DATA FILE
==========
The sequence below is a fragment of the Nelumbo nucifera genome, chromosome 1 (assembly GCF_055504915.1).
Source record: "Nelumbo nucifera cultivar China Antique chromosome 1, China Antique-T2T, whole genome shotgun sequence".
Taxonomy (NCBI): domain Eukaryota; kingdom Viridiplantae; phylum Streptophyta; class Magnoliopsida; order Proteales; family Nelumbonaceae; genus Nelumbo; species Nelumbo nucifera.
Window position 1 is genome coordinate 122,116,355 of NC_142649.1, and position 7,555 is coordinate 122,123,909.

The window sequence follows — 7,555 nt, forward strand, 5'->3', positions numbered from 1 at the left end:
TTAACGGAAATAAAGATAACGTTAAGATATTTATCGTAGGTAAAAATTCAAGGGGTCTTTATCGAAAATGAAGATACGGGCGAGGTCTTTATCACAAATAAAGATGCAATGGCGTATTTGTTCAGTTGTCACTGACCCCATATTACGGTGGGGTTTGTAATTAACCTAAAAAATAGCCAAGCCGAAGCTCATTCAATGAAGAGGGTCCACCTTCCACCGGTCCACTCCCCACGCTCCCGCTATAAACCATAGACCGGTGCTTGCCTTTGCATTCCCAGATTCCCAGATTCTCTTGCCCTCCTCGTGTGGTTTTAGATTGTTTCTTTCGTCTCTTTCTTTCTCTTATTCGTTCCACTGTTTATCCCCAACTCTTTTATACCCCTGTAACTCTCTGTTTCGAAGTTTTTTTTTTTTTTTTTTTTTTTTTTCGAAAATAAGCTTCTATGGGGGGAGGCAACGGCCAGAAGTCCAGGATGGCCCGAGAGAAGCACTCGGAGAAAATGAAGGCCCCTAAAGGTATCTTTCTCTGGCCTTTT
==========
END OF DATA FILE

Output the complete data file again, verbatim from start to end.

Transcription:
The sequence below is a fragment of the Nelumbo nucifera genome, chromosome 1 (assembly GCF_055504915.1).
Source record: "Nelumbo nucifera cultivar China Antique chromosome 1, China Antique-T2T, whole genome shotgun sequence".
Taxonomy (NCBI): domain Eukaryota; kingdom Viridiplantae; phylum Streptophyta; class Magnoliopsida; order Proteales; family Nelumbonaceae; genus Nelumbo; species Nelumbo nucifera.
Window position 1 is genome coordinate 122,116,355 of NC_142649.1, and position 7,555 is coordinate 122,123,909.

The window sequence follows — 7,555 nt, forward strand, 5'->3', positions numbered from 1 at the left end:
TTAACGGAAATAAAGATAACGTTAAGATATTTATCGTAGGTAAAAATTCAAGGGGTCTTTATCGAAAATGAAGATACGGGCGAGGTCTTTATCACAAATAAAGATGCAATGGCGTATTTGTTCAGTTGTCACTGACCCCATATTACGGTGGGGTTTGTAATTAACCTAAAAAATAGCCAAGCCGAAGCTCATTCAATGAAGAGGGTCCACCTTCCACCGGTCCACTCCCCACGCTCCCGCTATAAACCATAGACCGGTGCTTGCCTTTGCATTCCCAGATTCCCAGATTCTCTTGCCCTCCTCGTGTGGTTTTAGATTGTTTCTTTCGTCTCTTTCTTTCTCTTATTCGTTCCACTGTTTATCCCCAACTCTTTTATACCCCTGTAACTCTCTGTTTCGAAGTTTTTTTTTTTTTTTTTTTTTTTTTTCGAAAATAAGCTTCTATGGGGGGAGGCAACGGCCAGAAGTCCAGGATGGCCCGAGAGAAGCACTCGGAGAAAATGAAGGCCCCTAAAGGTATCTTTCTCTGGCCTTTT